We’d also been provided with the makings for breakfast, so apart from having to use the house for showers + toilet, we were self-contained. Joan gave us a ride into Nelson during the morning, + for the next couple of hours gave us a guided tour of the town + environs. A terrific help, since without a car + expert knowledge, one has no idea of a town. From what Joan tells us, Nelson has a lot more going for it culturally than anywhere else we’ve encountered in NZ. The place is practically awash with potters, + Joan took us to visit 3 excellent galleries, almost next door to one another: a potter, a silversmith, + a fine art studio with a very impressive exhibition by a man called Michael Something – I’ll write his name down if I recall it. We were taken to other viewpoints + places of interest (as well as the supermarket), + then Joan left us to wander round town on our own. We didn’t do very much wandering tho’ – the Cathedral was shut, + nothing else was open – Saturday afternoon blues – so we passed half an hour sitting in the lobby of the luxury hotel, reading their tourist leaflets, + then walked back out. It’s only 2 or 3 miles out, but was a bit of a plod. For what was left of the afternoon, we sat + read, + then spent the evening with Joan + Gus. A good evening too: talking philosophy, travel, cameras. Listening to Flanders + Swann + Noel Coward. Eating a fine meal, drinking liqueurs, + telling jokes. All very pleasant.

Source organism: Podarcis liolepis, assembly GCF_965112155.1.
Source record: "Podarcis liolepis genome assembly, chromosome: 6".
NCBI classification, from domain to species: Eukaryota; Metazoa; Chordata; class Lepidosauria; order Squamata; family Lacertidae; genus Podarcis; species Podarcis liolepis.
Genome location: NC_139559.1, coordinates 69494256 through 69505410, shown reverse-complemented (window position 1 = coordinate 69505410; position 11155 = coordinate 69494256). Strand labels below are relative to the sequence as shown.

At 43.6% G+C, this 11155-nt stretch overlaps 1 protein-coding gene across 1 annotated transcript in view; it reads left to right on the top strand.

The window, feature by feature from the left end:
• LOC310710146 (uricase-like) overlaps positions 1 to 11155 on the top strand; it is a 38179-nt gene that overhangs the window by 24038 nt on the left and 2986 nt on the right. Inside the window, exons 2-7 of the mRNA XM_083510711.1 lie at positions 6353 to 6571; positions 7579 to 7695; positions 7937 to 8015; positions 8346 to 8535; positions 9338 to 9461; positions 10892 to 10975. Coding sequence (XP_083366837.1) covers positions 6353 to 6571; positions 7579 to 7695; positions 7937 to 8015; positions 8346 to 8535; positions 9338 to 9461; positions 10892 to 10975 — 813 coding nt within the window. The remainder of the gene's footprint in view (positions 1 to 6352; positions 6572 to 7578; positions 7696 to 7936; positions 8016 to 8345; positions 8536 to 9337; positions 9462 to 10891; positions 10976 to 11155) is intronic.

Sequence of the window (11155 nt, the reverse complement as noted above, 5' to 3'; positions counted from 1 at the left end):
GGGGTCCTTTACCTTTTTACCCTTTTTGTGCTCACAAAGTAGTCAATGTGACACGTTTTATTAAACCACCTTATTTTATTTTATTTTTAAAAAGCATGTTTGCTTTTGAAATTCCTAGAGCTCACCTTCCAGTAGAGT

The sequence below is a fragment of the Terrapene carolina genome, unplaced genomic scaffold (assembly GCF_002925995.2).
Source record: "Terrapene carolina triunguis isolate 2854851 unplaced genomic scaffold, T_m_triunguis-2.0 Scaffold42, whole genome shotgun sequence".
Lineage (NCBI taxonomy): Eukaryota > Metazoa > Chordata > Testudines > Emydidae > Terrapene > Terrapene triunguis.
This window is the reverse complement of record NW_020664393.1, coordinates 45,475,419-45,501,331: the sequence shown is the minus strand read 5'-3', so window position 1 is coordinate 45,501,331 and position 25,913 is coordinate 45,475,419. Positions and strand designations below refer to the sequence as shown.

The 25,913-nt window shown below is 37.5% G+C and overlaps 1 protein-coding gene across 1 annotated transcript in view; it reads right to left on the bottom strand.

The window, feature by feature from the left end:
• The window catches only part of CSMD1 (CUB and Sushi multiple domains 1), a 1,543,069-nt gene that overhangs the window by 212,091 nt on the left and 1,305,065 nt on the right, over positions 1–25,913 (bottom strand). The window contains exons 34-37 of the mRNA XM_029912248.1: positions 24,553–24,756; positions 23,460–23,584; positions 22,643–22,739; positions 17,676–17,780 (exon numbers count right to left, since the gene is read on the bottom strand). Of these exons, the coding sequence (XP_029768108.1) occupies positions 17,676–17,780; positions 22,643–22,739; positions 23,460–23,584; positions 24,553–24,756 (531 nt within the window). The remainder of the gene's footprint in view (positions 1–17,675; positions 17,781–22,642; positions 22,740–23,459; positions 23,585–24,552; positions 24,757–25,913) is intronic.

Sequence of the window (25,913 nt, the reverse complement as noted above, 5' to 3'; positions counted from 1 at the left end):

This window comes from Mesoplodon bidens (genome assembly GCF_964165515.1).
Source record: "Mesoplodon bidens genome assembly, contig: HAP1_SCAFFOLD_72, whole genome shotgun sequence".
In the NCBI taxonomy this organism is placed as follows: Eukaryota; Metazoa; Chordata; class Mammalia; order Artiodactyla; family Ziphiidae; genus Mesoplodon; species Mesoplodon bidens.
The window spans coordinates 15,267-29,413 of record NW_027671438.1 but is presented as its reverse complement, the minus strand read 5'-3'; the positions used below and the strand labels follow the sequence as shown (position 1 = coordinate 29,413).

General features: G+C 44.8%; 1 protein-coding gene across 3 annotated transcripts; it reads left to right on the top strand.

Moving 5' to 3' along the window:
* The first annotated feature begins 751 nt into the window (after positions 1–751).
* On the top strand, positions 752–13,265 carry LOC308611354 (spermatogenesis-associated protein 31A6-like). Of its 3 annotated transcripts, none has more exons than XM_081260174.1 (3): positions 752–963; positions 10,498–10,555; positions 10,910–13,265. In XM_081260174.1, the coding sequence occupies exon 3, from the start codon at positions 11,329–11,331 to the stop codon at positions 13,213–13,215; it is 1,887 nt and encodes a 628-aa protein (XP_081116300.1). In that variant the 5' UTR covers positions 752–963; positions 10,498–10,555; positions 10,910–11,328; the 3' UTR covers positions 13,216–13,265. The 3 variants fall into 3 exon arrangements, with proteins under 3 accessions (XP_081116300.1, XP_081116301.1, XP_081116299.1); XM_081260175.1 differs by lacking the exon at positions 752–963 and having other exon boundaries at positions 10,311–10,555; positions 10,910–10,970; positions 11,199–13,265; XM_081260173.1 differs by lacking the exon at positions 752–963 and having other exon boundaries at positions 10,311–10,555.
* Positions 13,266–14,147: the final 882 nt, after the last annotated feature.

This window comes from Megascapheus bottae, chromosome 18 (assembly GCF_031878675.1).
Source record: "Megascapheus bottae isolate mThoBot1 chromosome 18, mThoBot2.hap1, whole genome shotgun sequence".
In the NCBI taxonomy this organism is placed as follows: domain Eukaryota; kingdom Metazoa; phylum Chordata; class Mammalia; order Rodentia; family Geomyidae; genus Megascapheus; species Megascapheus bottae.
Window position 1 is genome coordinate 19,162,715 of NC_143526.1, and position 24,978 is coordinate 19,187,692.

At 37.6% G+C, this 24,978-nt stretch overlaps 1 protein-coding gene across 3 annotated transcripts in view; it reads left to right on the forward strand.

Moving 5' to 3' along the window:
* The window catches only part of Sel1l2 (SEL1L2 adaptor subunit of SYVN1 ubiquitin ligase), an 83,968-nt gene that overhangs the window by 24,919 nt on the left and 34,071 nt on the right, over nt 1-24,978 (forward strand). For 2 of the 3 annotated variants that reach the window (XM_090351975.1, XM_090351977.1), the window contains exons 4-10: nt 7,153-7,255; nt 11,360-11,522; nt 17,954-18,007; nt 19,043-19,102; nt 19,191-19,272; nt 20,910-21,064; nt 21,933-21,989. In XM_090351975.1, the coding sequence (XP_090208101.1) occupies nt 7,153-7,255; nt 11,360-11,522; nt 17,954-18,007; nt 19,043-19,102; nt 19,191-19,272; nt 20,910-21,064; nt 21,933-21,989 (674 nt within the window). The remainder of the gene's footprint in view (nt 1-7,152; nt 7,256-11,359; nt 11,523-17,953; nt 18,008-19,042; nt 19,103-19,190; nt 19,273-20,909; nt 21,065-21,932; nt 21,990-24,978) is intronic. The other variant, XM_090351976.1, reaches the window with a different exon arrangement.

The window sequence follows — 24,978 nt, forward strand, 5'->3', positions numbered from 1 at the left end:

Once again, a relatively quiuet and peaceful day, taking in some gentle sight-seeing. But also nice to chat in the evening, as well as lisrening to Flanders + Swann. They were enormously popular when I was young, but even now their songs – lightly comic, some surreal, some gently satirical – provoke a good deal of affection from those of a certain age. Thpugh I fear “Have some madeirs, m’dear” is no longer considered appropriate, ddespite the wonderful wordplay – “He put out the lighta, the wine, his cigar abd the cat.”
Leave a Reply